JUDGE Pattel at the High court
Picture: DOCTOR NGCOBO
JUDGE Pattel at the High court Picture: DOCTOR NGCOBO

No grudges, says top judge

By Time of article published Oct 26, 2011

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Tania Broughton and Colleen Dardagan

EXPERIENCE won the day over politics and race issues yesterday when the Judicial Services Commission (JSC) announced Judge Chiman Patel as its choice for KwaZulu-Natal Judge President.

If President Jacob Zuma gives the appointment the nod – which is usually a formality – Judge Patel, who turns 64 next month, will become the first Indian judge president in the country, and the majority of the legal fraternity in the province will breathe a sigh of relief.

The contest for the top job was primarily between judges Patel and Isaac Madondo, and it was one based on race, which turned ugly at the JSC interviews last week when Madondo suggested Patel was “not black enough” to tackle transformation issues.

With people streaming into his office yesterday to congratulate him, Judge Patel said: “I don’t bear any grudges. I would prefer not to say anything. My duty as a leader of this division is to build team spirit and move forward.”

He said Judge Madondo had spoken to him since the controversial interviews, although he had not heard from him since the JSC announced its decision at noon yesterday.

During the interviews, it was suggested as a compromise by commissioner Dumisa Ntszebeza, SC, that Judge Madondo be considered for the deputy judge president’s job.

Judge Patel can appoint an acting deputy judge president pending an interview and selection process by the JSC. However, he said he would not do this.

“I have been doing both jobs since the death of (former judge president) Judge Herbert Msimang, so I will continue doing so for the next three or so months and let the JSC decide.

“In this way, every candidate who wants to throw his or her – and I emphasise her – hat in the ring will have an equal chance, without creating any expectations.”

While he had the support of Advocates for Transformation, Nadel and the majority of judges in the division, three judges and the Pietermaritzburg branch of the Black Lawyers Association threw their weight behind Judge Madondo.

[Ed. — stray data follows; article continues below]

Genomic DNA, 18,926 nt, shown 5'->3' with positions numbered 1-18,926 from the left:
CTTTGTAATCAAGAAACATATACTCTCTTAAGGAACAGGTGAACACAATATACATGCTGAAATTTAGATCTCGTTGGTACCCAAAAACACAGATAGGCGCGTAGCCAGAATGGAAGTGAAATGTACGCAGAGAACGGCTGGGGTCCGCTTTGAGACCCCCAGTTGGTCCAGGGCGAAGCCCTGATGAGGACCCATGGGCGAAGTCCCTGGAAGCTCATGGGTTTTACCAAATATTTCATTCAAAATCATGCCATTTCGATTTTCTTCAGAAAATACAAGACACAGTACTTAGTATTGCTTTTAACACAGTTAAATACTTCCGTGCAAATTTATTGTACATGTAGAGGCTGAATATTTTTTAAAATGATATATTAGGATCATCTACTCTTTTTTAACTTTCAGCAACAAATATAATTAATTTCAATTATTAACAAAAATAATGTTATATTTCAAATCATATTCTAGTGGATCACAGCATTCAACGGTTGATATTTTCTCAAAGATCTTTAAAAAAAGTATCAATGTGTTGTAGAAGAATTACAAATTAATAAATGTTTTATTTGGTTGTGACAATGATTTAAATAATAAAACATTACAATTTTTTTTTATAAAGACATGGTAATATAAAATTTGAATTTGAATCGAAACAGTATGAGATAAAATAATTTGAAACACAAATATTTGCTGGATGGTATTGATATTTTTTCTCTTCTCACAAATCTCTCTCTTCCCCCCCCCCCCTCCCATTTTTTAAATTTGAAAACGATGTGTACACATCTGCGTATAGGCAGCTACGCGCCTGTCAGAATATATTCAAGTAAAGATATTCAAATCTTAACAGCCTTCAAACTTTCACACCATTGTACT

In documents before the JSC, legal transformation bodies were at each other’s throats, with unidentified members of the Black Lawyers Association accusing Judge Patel of not being interested in the “Africanisation of the Bench”.

This drew an angry response from Advocates for Transformation’s Rajesh Choudree, who said the “withering racist criticism” was shocking.

And it became clear at the interviews that Judge Madondo was also in political favour, with Premier Zweli Mkhize batting for him. Mkhize could not be reached for comment yesterday, but Judge Madondo backed down graciously, saying: “I am happy for him.”

“I am not disappointed,” he said, adding that he had not heard anything regarding the deputy judge president’s position.

Contacted for comment, a backer of Judge Madondo, Pietermaritzburg advocate Bhekinkosi Buthelezi, said: “I did not know he (Patel) had been appointed. We wish him all the best.”

IFP MP Koos van der Merwe, the commissioner who tackled the race issue head-on during the JSC interviews, said the commission had been “impressed with Patel’s unblemished track record”.

Durban attorney Mvuseni Ngubane said: “This is good news. Patel is a good jurist.”

The KwaZulu-Natal Law Society said: “It is pleasing to note that the JSC has made this merit appointment.”

Judge Patel has 12 years experience as a judge. He is known to be hands-on, with a down-to-earth and often humorous touch.

As acting judge president, he has already tackled the problems of criminal appeal backlogs and says he hopes to have the situation up to date by February next year.

He has, with the assistance of the registrars, also managed to set down the civil court rolls for next year, giving litigants plenty of time to choose their counsel and address pre-trial skirmishes. A concern, he says, is the increase in the number of people seeking to solve social problems in court.

“There is a separation of powers and the courts cannot adopt social agenda programmes; that is up to the executive. Judges must tread cautiously between these demands and the role they play as judges in a social democracy.”

What would he like to be his legacy? “If I can achieve what the constitution enjoins of me: to ensure efficient, expeditious delivery of justice,” he said.

l The Judicial Services Commission also announced its preferred candidates for the three vacant judge’s posts in the province.

They are Rashid Vahed, SC, and Jacqui Henriques, both at the Durban bar, and Zaba Phillip Nkosi, a Scottburgh magistrate. All are currently doing stints as acting judges.

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